Creating essentially a united European economy obviously helped larger, more productive countries, such as Britain. But doing so also benefited smaller states escaping socialism, including the former members of the Soviet bloc. The accession process created new markets and required economic reforms, which raised living standards.
The EC merged with the newly created European Union (EU) in 1993. Unfortunately, however, the EU has become more concerned with regulating commerce than expanding it. Bureaucratic rules disseminated from Brussels even crush harmless cultural eccentricities like the British grocer desiring to use traditional imperial weights, for example.
Again, we see much the same process in America. The surge in the regulatory Leviathan has been particularly marked under the Obama administration, which implemented over 2,400 new regulations in 2014 alone.
Moreover, the EU exacerbated the problem by creating the Euro, which unified monetary systems without a common continental budget. The UK stayed out, but most EU members joined the currency union. Despite the ongoing Euro crisis, the organization remains committed to pulling every member into the monetary system.
At the same time, European policymakers have been pressing for greater EU political control over national budgets. In essence, the Eurocrats who run Brussels want to turn the continent into a United States of Europe. Britain’s Westminster, the fount of parliamentary democracy for centuries, would end up subservient to a largely unaccountable continental bureaucracy across the British Channel.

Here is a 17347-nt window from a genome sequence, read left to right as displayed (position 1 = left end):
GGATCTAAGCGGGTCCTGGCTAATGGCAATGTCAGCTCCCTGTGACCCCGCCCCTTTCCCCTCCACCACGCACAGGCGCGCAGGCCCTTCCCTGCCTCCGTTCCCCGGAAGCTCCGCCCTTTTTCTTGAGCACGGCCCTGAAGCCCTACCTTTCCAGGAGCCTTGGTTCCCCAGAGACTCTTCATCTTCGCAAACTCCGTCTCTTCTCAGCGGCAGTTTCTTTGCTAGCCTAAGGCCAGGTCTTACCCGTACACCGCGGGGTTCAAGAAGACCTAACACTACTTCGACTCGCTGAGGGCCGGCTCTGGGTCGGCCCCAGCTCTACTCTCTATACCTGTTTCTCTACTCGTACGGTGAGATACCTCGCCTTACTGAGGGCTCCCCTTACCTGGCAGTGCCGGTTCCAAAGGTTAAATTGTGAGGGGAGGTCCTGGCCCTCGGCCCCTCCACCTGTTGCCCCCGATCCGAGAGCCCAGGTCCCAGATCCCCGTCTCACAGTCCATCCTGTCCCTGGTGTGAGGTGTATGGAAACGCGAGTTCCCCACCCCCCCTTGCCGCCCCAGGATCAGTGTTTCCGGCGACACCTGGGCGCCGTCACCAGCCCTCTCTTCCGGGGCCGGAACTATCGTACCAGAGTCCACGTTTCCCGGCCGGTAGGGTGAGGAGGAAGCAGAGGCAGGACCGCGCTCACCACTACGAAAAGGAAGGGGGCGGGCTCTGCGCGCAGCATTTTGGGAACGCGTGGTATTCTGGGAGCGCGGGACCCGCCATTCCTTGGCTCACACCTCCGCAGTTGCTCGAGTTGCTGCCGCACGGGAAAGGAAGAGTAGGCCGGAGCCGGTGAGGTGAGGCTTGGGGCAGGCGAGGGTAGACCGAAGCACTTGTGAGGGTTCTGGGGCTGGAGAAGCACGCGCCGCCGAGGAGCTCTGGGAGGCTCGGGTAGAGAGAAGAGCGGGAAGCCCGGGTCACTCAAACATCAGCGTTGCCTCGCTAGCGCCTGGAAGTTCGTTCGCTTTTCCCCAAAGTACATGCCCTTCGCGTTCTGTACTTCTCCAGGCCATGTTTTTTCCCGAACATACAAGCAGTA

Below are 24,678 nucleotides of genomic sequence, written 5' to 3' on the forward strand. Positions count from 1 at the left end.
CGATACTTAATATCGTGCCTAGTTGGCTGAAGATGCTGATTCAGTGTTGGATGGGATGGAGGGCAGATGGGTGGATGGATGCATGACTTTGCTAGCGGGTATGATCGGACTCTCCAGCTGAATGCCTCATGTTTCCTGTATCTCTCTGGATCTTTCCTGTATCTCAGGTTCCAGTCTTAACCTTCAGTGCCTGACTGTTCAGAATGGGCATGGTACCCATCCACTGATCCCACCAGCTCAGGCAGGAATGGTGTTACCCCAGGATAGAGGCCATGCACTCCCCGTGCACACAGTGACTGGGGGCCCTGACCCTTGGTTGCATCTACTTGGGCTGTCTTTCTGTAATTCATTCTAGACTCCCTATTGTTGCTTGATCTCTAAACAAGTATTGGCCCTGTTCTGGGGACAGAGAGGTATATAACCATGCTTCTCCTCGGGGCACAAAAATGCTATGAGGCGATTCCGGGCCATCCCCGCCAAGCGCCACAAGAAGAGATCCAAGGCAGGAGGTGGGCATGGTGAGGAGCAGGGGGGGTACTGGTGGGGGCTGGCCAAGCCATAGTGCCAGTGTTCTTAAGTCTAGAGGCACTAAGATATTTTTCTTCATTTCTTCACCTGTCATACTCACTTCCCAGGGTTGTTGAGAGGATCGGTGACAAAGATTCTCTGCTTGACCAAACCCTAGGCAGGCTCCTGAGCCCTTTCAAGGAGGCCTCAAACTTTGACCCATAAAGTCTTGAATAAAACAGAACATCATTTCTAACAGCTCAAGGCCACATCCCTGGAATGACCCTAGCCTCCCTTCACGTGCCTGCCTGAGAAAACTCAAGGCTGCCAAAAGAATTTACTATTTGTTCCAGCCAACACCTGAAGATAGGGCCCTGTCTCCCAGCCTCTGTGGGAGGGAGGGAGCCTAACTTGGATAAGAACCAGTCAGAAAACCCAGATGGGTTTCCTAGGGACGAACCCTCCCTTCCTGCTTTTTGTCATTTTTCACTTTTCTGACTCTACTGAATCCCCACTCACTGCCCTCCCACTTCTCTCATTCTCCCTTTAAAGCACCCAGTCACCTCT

Despite this commitment to turn Europe into a genuine Weltmacht governed by a “national” government, Europeans have demonstrated an unusually frivolous attitude toward security. Even the UK, which long possessed one of the continent’s most effective European militaries (along with France), has been cutting its forces. Most countries have been slashing away for years.
Even those currently complaining most loudly about the alleged Russian threat spend paltry amounts on defense—a couple percent of GDP by the Poles and Estonians, for instance. One suspects that if a true European defense ever developed, it would rely disproportionately on the British.
Today, the British people face a similar dilemma to that which divided Federalists and Anti‐Federalists debating the U.S. Constitution. Unity enlarges an economic market and creates a stronger state to resist foreign dangers. But unity also creates domestic threats against liberty and community.
At its worst an engorged state absorbs all beneath it.
In America the Federalists were better organized and made the more effective public case. In retrospect the Anti‐Federalists appear to have been more correct in their predictions of the ultimate impact on Americans’ lives and liberties. This lesson, not President Obama’s preferences, is what the British should take from the U.S. when considering how to vote on the EU.
The decision isn’t easy, but it is one that should be left to the British people. My advice: peer across “the pond” and ponder if they like what has developed. For the U.S. might be their glimpse—admittedly through a glass darkly—into an uncertain future.